Article Comment 

Sources: Davis was pointing gun in the direction of the officer when he was shot

 

Jared Booth, left, and Raymond Davis

Jared Booth, left, and Raymond Davis

 

 

Zack Plair

 

The contents of this article have been modified since its original posting.

 

While the city of Columbus will not be immediately releasing body camera footage that captured a police officer shooting and killing a local man outside a nightclub on Saturday morning, multiple sources who have seen the video have told The Dispatch what it shows. 

 

According to those sources, who asked to remain anonymous because they are not authorized to speak about an ongoing investigation, the footage shows Patrolman Jared Booth arriving to the scene at about 1 a.m. and approaching a security guard at Premier Lounge on 22nd Street South to ask about a reported disturbance. 

 

Two shots ring out, and Booth runs across the street to find two men trying to wrestle a gun away from 24-year-old Raymond Davis. Booth twice yells, "Get the f*** down," after which the two other men let go of Davis. 

 

Davis then spins to his left, approximately 270 degrees, until he's facing Booth with the barrel of the gun pointing in the direction of the officer. 

 

Booth then fires more than once. The sources said they heard six shots on the footage, but it is unclear whether Davis fired any of them. 

 

The sources also noted a white car on the scene already showed a bullet hole before Booth fired. 

 

About 11 seconds lapsed between the time Booth heard the first two shots in the distance and the time he shot Davis, the sources said. 

 

Booth was the only officer on scene at the time, according to the sources. 

 

CPD policy says officers can use deadly force "when it appears to be reasonably necessary" and specifies its use as: a means of self-defense from death or serious injury; to defend the life of another officer; to defend the life of a victim of a crime; to prevent a crime in which human life is in serious jeopardy as a result of the suspect's actions; or to apprehend a fleeing suspect for a crime involving the use of deadly force or whose escape would cause an imminent threat to society. 

 

Between city officials, the overview committee and the Pastors on Patrol group, about 30 people have seen the body camera footage.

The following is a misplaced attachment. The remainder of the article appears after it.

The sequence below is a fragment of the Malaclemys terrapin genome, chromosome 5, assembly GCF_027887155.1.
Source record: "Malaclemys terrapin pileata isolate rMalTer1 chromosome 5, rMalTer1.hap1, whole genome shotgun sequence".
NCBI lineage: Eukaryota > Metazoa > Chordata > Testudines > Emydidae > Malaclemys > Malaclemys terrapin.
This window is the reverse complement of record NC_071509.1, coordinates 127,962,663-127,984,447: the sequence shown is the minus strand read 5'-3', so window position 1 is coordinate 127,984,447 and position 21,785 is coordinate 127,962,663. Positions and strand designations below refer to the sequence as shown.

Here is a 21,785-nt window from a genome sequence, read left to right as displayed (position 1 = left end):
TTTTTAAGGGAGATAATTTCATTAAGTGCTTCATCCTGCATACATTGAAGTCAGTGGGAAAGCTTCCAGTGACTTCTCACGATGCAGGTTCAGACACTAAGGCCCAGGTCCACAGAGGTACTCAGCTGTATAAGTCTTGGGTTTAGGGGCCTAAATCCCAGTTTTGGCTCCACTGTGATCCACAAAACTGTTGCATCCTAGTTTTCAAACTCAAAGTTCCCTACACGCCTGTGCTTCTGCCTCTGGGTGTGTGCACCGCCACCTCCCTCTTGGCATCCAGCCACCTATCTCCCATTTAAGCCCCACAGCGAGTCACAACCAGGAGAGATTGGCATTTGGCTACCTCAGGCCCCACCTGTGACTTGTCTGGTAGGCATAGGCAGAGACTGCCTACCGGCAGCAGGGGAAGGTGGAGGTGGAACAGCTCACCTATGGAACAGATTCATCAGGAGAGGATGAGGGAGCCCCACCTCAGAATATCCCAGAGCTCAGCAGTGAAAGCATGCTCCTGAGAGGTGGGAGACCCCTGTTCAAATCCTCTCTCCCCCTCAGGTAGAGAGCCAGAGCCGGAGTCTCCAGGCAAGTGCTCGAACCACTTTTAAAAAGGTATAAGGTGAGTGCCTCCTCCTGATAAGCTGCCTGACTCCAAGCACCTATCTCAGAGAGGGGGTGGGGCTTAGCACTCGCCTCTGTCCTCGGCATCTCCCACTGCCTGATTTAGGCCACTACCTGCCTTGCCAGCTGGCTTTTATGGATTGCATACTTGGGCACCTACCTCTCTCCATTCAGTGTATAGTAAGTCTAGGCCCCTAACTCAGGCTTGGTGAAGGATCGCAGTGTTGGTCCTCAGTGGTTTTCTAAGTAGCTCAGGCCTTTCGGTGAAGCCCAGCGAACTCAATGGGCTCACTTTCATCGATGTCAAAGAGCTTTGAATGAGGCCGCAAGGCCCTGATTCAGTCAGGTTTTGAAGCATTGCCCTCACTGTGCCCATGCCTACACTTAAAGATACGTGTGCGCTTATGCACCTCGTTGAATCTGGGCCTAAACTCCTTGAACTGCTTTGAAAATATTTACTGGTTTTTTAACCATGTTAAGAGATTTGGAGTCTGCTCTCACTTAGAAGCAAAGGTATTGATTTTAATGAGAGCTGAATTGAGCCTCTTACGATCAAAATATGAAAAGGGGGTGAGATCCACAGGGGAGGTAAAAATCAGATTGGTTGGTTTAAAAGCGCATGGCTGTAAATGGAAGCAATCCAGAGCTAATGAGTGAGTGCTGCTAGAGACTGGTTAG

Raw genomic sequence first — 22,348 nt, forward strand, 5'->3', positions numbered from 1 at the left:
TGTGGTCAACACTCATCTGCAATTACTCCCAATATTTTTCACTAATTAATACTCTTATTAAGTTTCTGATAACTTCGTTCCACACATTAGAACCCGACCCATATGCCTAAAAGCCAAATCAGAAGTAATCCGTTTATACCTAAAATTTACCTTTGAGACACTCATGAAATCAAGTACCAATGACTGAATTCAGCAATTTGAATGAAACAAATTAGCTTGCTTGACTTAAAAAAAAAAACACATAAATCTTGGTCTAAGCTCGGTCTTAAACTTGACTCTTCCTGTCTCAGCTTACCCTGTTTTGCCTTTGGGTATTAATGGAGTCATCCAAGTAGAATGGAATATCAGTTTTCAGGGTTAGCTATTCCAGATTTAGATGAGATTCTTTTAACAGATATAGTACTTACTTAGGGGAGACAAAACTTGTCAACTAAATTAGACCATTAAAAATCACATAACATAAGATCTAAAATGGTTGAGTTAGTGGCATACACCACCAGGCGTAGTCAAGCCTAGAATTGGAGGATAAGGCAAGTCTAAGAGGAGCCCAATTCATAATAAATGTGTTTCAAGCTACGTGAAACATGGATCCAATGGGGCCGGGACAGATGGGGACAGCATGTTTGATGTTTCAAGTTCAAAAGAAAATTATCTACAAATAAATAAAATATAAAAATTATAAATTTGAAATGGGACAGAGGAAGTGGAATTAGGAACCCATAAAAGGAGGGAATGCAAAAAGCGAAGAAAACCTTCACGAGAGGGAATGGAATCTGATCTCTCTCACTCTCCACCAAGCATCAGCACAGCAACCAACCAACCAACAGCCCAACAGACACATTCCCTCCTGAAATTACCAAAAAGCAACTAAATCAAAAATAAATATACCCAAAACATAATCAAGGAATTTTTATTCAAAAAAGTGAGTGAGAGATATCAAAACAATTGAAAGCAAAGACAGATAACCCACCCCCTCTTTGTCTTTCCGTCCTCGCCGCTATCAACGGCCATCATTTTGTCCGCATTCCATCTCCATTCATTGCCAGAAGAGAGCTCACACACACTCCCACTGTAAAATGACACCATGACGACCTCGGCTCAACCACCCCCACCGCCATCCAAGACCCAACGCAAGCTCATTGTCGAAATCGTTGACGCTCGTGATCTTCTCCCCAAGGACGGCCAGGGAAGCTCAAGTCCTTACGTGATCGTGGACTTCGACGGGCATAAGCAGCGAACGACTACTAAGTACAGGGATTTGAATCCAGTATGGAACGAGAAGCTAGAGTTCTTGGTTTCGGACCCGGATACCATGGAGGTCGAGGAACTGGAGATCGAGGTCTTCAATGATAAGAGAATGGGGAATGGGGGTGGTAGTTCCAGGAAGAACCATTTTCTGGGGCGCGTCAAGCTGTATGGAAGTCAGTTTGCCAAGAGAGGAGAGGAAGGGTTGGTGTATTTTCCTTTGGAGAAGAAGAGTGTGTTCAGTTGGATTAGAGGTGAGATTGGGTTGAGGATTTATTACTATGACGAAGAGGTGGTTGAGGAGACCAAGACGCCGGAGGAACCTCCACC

Video to not be publicly released yet 

 

City leaders, including Mayor Robert Smith, met Monday with District Attorney Scott Colom and a representative with the Mississippi Bureau of Investigation -- the agency handling the case. On Sunday, Smith and Police Chief Oscar Lewis said they would ask in that meeting if they could publicly release at least part of body camera footage. 

 

The answer apparently was no. 

 

"We're just not going to be able to do that right now unless some people change their minds," City Attorney Jeff Turnage told The Dispatch. "It falls under (exemptions) to the Freedom of Information Act entitled 'investigative reports.' ... Releasing it might reveal the identities of witnesses, it might affect (MBI's) ability to investigate and it could ultimately keep someone from getting a fair trial." 

 

Smith and city council members viewed the body camera footage in executive session of a special-call meeting Sunday evening. Then the Columbus Police Department Citizen Overview Committee viewed the footage in its own executive session. 

 

In a press conference following those two meetings, Smith announced Booth had activated his body camera when he was called to the scene of a large disturbance at the club, and that Davis had a gun in his hand when Booth shot him.  

 

Davis was pronounced dead less than an hour later at Baptist Memorial Hospital-Golden Triangle. A woman sitting in a nearby car who was hit by a stray bullet in the incident was treated at the hospital and released, city officials said. 

 

 

 

Investigation integrity 

 

Colom, speaking with The Dispatch, said he felt the council acted appropriately by watching the video and allowing the overview committee to watch it, as well.  

 

But he defended the decision to withhold the video from public view until after the investigation is over. 

 

Once the investigation ends, the case file will go to Colom to present to a grand jury, which will determine whether to indict (formally charge) Booth. 

 

"When dealing with these types of situations, MBI has to protect the integrity of the investigation and make sure there's not too much information released too soon," Colom said. "Because if too much is released too soon, it affects our ability to find an impartial grand jury -- or later a (trial) jury (if necessary) -- to make independent decisions." 

 

Warren Strain, public affairs director for the Mississippi Department of Public Safety -- which oversees MBI -- told The Dispatch Monday afternoon he wasn't aware of the city's press conference or its request to release the footage. 

 

He agreed, though, the footage needs to remain a sealed part of the investigatory file for now. 

 

"This investigation is being done in an impartial, thorough and methodical way," Strain said. "We don't want things to play out in the public domain until the appropriate time. We just ask for the public's patience while we work through it." 

 

Strain said the investigation was in the "early stages" and would not comment to The Dispatch on any of its details. 

 

 

 

Editor's note: The story has been updated to clarify that, according to sources, Davis' gun was pointed in the direction of Booth.

 

Zack Plair is the managing editor for The Dispatch.

 

 

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